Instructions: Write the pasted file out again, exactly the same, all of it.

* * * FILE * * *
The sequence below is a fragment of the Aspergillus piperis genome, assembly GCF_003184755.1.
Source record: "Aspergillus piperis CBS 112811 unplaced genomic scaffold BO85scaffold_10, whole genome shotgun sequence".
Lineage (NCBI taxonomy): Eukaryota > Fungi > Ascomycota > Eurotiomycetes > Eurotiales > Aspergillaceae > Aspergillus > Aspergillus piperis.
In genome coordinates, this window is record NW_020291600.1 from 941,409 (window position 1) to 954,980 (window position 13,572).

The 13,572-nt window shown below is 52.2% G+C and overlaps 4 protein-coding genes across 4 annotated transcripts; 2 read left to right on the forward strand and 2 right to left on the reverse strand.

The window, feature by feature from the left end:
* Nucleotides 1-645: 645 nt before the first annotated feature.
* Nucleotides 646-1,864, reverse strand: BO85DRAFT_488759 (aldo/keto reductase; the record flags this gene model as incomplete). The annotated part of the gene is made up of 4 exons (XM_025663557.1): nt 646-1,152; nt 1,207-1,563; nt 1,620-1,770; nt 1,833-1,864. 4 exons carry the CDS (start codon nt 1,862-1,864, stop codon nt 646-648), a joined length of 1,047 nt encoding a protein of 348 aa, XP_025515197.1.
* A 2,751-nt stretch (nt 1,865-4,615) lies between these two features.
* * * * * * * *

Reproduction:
The sequence below is a fragment of the Aspergillus piperis genome, assembly GCF_003184755.1.
Source record: "Aspergillus piperis CBS 112811 unplaced genomic scaffold BO85scaffold_10, whole genome shotgun sequence".
Lineage (NCBI taxonomy): Eukaryota > Fungi > Ascomycota > Eurotiomycetes > Eurotiales > Aspergillaceae > Aspergillus > Aspergillus piperis.
In genome coordinates, this window is record NW_020291600.1 from 941,409 (window position 1) to 954,980 (window position 13,572).

The 13,572-nt window shown below is 52.2% G+C and overlaps 4 protein-coding genes across 4 annotated transcripts; 2 read left to right on the forward strand and 2 right to left on the reverse strand.

The window, feature by feature from the left end:
* Nucleotides 1-645: 645 nt before the first annotated feature.
* Nucleotides 646-1,864, reverse strand: BO85DRAFT_488759 (aldo/keto reductase; the record flags this gene model as incomplete). The annotated part of the gene is made up of 4 exons (XM_025663557.1): nt 646-1,152; nt 1,207-1,563; nt 1,620-1,770; nt 1,833-1,864. 4 exons carry the CDS (start codon nt 1,862-1,864, stop codon nt 646-648), a joined length of 1,047 nt encoding a protein of 348 aa, XP_025515197.1.
* A 2,751-nt stretch (nt 1,865-4,615) lies between these two features.